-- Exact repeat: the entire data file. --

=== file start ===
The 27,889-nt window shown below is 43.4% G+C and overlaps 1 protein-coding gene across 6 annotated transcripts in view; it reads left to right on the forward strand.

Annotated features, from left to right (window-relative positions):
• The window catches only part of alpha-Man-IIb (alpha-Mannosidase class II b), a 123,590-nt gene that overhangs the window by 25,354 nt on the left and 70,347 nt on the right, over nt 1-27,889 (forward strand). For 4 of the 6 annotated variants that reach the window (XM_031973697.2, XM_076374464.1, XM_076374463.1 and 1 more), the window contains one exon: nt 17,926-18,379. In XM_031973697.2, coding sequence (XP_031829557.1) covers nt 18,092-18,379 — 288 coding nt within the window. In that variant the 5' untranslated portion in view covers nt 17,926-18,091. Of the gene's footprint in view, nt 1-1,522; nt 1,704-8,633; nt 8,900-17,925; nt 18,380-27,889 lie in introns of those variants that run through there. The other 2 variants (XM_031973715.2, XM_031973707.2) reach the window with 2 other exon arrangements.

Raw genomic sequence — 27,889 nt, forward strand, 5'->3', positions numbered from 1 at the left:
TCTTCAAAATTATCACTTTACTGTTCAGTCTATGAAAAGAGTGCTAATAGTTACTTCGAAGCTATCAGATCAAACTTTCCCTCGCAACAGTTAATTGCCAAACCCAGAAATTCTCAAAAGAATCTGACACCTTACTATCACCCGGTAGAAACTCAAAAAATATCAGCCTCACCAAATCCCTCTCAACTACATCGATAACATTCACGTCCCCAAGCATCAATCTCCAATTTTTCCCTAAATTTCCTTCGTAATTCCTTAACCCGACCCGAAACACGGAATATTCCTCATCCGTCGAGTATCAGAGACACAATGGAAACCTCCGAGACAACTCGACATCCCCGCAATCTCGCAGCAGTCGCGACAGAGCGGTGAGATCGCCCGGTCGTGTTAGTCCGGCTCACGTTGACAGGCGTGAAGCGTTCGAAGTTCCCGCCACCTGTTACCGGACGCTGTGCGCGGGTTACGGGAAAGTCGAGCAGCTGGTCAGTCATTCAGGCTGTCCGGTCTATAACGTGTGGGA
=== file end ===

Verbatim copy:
The 27,889-nt window shown below is 43.4% G+C and overlaps 1 protein-coding gene across 6 annotated transcripts in view; it reads left to right on the forward strand.

Annotated features, from left to right (window-relative positions):
• The window catches only part of alpha-Man-IIb (alpha-Mannosidase class II b), a 123,590-nt gene that overhangs the window by 25,354 nt on the left and 70,347 nt on the right, over nt 1-27,889 (forward strand). For 4 of the 6 annotated variants that reach the window (XM_031973697.2, XM_076374464.1, XM_076374463.1 and 1 more), the window contains one exon: nt 17,926-18,379. In XM_031973697.2, coding sequence (XP_031829557.1) covers nt 18,092-18,379 — 288 coding nt within the window. In that variant the 5' untranslated portion in view covers nt 17,926-18,091. Of the gene's footprint in view, nt 1-1,522; nt 1,704-8,633; nt 8,900-17,925; nt 18,380-27,889 lie in introns of those variants that run through there. The other 2 variants (XM_031973715.2, XM_031973707.2) reach the window with 2 other exon arrangements.

Raw genomic sequence — 27,889 nt, forward strand, 5'->3', positions numbered from 1 at the left:
TCTTCAAAATTATCACTTTACTGTTCAGTCTATGAAAAGAGTGCTAATAGTTACTTCGAAGCTATCAGATCAAACTTTCCCTCGCAACAGTTAATTGCCAAACCCAGAAATTCTCAAAAGAATCTGACACCTTACTATCACCCGGTAGAAACTCAAAAAATATCAGCCTCACCAAATCCCTCTCAACTACATCGATAACATTCACGTCCCCAAGCATCAATCTCCAATTTTTCCCTAAATTTCCTTCGTAATTCCTTAACCCGACCCGAAACACGGAATATTCCTCATCCGTCGAGTATCAGAGACACAATGGAAACCTCCGAGACAACTCGACATCCCCGCAATCTCGCAGCAGTCGCGACAGAGCGGTGAGATCGCCCGGTCGTGTTAGTCCGGCTCACGTTGACAGGCGTGAAGCGTTCGAAGTTCCCGCCACCTGTTACCGGACGCTGTGCGCGGGTTACGGGAAAGTCGAGCAGCTGGTCAGTCATTCAGGCTGTCCGGTCTATAACGTGTGGGA